After a week of volunteering, it is your time to explore the wonders of Sri Lanka. Whether you are staying local in Hikkaduwa and Galle, travelling to Ella or completing more adventurous activities hiking Adam’s Peak or taking an elephant safari – Sri Lanka has it all. As a volunteer in Sri Lanka, our team both welcomes and encourages participants to explore the country’s wonderful treasures. They will be very happy to help you plan your weekend opportunities and outline any travel tips. There are also set dates across the year in which our local team run structured trips on a Cultural Triangle and Adventure Safari weekend trip. 

Day 93-97 (Monday-Friday) The Following Week

 

Your next week will follow a similar pattern, as you will be volunteering from Monday-Friday. Time will fly so make sure you make the most of it. Our local team are there to support you throughout your stay. Whether you’ve lost your phone, want some advice for weekend travel plans or just need someone to talk to, they are there for you.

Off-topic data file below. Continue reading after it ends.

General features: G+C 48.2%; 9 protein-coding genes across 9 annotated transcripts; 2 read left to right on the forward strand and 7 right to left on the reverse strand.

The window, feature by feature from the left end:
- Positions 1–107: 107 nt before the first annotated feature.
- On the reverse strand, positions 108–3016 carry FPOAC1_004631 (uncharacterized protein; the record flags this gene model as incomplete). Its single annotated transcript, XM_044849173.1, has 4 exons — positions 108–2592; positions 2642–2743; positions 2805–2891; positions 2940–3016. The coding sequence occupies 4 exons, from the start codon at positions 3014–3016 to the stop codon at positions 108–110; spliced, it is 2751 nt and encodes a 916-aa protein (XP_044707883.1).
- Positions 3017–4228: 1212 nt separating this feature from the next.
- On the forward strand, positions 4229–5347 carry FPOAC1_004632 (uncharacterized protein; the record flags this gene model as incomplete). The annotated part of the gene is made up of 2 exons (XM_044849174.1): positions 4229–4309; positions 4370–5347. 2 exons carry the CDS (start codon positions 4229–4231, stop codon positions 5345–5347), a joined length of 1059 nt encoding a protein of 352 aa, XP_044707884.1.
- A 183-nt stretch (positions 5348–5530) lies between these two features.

Day 98 (Saturday) Last Day in Sri Lanka!

 

Unfortunately, today is your last day in Sri Lanka! Spend your last day packing, buying any last-minute gifts and bidding farewell to the friends you have made along the way. It is time to say goodbye to Sri Lanka and get ready for Vietnam! We can help you arrange your return airport drop off. Please note that this is not included in your Program Fee.

Day 99 (Sunday) Hello Vietnam!

Welcome to Vietnam! You will be met at Noi Bai International Airport by a driver from our local team, holding a sign with your name on it. They will take you straight to the Volunteer House where you can relax and meet your fellow volunteers. You will also receive your locker key and house key.